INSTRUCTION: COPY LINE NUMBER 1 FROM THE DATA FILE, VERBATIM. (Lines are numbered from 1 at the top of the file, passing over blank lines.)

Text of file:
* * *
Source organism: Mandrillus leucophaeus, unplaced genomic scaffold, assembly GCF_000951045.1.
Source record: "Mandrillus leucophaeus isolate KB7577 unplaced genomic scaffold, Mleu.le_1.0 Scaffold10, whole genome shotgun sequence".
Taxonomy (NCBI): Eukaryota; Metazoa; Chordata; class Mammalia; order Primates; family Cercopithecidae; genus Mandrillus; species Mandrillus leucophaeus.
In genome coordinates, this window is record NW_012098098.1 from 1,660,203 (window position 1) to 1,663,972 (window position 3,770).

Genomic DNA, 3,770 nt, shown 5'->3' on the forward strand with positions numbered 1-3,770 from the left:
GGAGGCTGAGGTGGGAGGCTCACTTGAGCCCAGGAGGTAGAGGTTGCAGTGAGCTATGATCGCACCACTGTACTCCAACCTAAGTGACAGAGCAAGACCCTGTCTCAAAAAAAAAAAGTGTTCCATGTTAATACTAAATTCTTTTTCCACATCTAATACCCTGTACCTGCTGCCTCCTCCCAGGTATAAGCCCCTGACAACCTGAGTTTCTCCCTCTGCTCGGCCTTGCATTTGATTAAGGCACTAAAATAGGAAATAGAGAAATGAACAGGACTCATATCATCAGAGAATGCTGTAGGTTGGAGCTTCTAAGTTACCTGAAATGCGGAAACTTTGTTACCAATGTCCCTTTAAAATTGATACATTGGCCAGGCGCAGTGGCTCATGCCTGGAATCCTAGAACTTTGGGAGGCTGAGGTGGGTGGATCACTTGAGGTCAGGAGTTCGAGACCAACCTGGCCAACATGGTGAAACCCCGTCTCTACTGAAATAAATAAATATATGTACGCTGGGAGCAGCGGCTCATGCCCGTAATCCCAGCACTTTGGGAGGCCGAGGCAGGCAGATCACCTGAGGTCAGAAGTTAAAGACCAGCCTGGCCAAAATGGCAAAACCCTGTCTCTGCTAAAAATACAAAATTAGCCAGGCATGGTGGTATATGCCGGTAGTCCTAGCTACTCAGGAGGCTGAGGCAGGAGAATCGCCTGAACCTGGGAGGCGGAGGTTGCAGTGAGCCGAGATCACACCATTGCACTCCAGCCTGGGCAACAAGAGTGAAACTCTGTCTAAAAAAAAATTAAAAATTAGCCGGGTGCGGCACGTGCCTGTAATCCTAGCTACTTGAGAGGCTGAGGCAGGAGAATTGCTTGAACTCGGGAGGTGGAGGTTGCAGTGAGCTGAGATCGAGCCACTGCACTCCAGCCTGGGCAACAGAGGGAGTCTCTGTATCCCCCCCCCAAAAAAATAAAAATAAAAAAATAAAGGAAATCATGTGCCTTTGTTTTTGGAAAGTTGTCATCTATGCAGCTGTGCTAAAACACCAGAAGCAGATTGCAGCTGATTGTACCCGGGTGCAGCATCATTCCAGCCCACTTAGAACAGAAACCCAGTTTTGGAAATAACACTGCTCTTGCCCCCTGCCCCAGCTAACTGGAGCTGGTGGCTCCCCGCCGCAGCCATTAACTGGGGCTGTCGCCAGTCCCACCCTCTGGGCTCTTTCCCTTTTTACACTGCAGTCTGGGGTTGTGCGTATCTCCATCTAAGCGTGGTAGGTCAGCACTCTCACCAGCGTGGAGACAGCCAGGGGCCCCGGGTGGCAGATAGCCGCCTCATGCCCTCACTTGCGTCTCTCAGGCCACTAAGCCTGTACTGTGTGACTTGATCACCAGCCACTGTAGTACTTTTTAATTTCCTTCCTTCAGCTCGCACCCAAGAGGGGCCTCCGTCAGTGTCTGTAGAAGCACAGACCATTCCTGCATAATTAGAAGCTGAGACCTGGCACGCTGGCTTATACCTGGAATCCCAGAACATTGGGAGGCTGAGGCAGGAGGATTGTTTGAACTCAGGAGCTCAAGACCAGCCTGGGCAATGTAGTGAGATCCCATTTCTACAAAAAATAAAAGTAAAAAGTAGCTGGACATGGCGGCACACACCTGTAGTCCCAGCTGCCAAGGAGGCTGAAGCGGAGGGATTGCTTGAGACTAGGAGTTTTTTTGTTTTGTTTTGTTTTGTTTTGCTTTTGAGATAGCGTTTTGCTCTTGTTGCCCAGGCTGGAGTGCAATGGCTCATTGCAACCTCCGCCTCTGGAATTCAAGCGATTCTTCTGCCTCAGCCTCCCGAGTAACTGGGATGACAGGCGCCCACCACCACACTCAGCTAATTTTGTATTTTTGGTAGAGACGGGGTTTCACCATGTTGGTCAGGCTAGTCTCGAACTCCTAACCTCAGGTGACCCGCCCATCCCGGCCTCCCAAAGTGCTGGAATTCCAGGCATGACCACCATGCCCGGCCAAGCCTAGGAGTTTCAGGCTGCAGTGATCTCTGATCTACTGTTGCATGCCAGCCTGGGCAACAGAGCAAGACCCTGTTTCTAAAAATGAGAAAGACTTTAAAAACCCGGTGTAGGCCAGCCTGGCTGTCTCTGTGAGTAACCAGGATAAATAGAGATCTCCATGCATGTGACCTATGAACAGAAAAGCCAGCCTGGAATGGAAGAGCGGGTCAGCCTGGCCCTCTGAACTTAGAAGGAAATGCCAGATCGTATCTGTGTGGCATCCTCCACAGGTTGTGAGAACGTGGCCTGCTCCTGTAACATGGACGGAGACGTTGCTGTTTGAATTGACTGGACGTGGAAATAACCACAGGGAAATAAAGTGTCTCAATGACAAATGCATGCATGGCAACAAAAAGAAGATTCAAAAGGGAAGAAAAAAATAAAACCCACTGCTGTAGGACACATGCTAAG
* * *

Source organism: Mandrillus leucophaeus, unplaced genomic scaffold, assembly GCF_000951045.1.